• Emily Formea

My Experience with Therapy

When I in the seventh grade, I was hospitalized for an eating disorder.

I was under the impression that there was absolutely nothing wrong with me and that I did not deserve to be there.

In fact, I was angry at my family and friends who had ‘turned me in’ to the hospital for the terrible behaviors I had been inflicting upon myself.

I was totally fine and did not want nor need anyone’s help.


Especially the help of a therapist.


I remember going to at least three therapists over the course of about 7 years.


I absolutely hated it.

I hated talking about my problems.

I felt like I was complaining and had no reason to do so. See that’s the problem with therapy… you are allowed to complain.


For someone like me with a Type-A personality, complaining was always seen as a weakness. I had nothing to complain about. I did not need anyone’s help because I was always able to fix everything, accomplish everything, succeed at everything… by myself.


I didn’t want to be viewed as weak.

Not because I am a vain person, but because weak meant I had failed and failing meant I was not perfect (even though perfect does not exist, but this was my mind at its best work), and if I was not perfect than I was nothing.


Seems like a pretty crazy spiral.


So, going to therapy meant I had to open up about my problems and ask for advice, guidance, etc.

It meant that I couldn’t handle it.

And I always was able to handle it.


Or was I?


Was handling my eating disorder when I found myself hospitalized due to being so malnourished? Was handling it when I had frequent anxiety attacks in college because I was so overwhelmed with school, life, etc.? Was handling it when I constantly bullied myself mentally because I would compare and compare and compare myself to others online and in person?


Not really.


So, why did I refuse the therapist’s help?


Because I didn’t want to need it.


I didn’t want to admit that I was struggling.

Because I didn’t want to struggle.


But that’s not exactly how that works.

You see struggles do not go away when you ignore them; struggles do not disappear when you pretend that they don’t exist. No, no they get much bigger.


Struggles thrive off embarrassment, loathing, and denial.

If you don’t want to have problems, that does not mean you automatically don’t have problems.


I didn’t want to go to therapy because I didn’t want to have an eating disorder.

Sadly, that is not how it works.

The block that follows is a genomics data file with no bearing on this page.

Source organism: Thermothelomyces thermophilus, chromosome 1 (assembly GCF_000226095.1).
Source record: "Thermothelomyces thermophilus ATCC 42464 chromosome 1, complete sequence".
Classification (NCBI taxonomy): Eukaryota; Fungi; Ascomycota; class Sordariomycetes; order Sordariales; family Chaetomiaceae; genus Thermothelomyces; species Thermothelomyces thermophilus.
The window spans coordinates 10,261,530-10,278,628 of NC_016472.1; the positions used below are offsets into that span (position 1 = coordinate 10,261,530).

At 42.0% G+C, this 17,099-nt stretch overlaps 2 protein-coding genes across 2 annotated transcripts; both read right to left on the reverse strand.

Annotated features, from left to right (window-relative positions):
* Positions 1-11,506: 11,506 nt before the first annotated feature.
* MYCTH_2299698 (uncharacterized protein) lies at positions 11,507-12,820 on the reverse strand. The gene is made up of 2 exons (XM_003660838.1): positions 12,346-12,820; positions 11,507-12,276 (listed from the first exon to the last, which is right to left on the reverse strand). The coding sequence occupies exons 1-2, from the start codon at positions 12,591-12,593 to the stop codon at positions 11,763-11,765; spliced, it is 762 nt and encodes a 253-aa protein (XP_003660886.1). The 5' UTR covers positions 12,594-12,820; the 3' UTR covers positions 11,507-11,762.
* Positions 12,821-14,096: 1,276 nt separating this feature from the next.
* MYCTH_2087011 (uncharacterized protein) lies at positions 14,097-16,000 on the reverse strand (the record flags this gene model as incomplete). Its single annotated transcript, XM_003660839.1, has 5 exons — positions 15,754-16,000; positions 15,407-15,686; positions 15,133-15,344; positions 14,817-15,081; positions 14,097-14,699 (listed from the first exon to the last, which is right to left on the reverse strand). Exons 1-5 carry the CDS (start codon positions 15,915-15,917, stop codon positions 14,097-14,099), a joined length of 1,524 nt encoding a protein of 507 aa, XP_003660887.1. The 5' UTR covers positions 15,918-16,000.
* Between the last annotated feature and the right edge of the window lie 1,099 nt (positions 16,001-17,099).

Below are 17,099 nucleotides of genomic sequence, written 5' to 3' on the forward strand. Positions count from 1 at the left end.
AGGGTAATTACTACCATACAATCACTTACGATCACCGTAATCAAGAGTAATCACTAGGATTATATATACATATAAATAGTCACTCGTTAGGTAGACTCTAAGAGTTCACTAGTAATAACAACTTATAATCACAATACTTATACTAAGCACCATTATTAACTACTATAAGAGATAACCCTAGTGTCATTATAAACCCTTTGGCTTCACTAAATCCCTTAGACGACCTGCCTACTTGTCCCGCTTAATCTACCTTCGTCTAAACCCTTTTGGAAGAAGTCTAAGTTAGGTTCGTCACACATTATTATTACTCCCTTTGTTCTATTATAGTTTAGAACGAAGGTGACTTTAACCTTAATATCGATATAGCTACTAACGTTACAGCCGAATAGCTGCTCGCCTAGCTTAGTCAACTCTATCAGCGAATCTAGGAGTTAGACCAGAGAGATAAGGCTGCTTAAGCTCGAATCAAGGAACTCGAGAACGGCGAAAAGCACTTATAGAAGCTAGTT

But the second thing that does not work when it comes to therapy is going if you have this mindset.

I would still go to therapy and talk and chat. I would pretend I was doing fantastic. I would cry maybe once and they go home. Refusing to make a single change in my life according to what the therapist suggested. Refusing to even really listen when I or she spoke.

I was a robot going through the motions.

Because if the therapy worked that meant I had a problem and needed the therapist.

And I didn’t want that.


Fast forward about 4 years since I had seen a therapist, which brings me to today.


Let me shed some light on something, not going to therapy or not taking the therapy sessions seriously did not get rid of my problems.


Instead, I struggled alone. I struggled probably harder than I needed to struggle. I struggled probably longer than I needed to struggle.


Pretending you don’t have a problem doesn’t make it true.


I recently went back to therapy.

I got free therapy through my work and one random day decided to go, but to ‘really go.’ I was present, I was honest, I was going through a lot of changes in my life since I had just graduated college and moved across the country.


It was nice.


It was nice to admit that I was not doing alright.

It was nice to have someone to talk to and not judge me on things that I was already judging myself on.

It was nice, to be honest with someone, but also be honest and vulnerable with me.


It helped my struggle.


I now go about once every two weeks and I truly enjoy it.

It has become a sort of self-care practice for me. I allow my true emotions to show through; I respect myself enough to do something that is valuable to my well-being; I make myself vulnerable so that I am able to work on the cracks within myself that I don’t show to many others.


It makes me a better version of myself because it allows me to work on just that.

Becoming a better version of me for me.


If therapy is not for you then I encourage you to find someone in your life who can act as your therapist.

But if you view therapy the same way I used to do so than try again.

Give therapy the chance it deserves.


Your struggles are real.

Your problems are valid.

But once you realize they are just something you are dealing with, that they don’t define you, that they don’t change your worth, but also that they cannot and should not be ignored, therapy is much easier and much more beneficial.


I still go to therapy now.

Even when I think I have nothing to talk about, I find something to talk about.

Because we are so good at covering shit up and hiding it deep within ourselves.


Therapy made me realize the only true way to get better is to admit you have a struggle.

The only way to rid yourself of that struggle is to face it head-on.

The only way to face it head on is not alone.


Try therapy if you have ever thought you should. It has changed my life and I wish I had allowed it to change my life sooner.


Sincerely,

Emily


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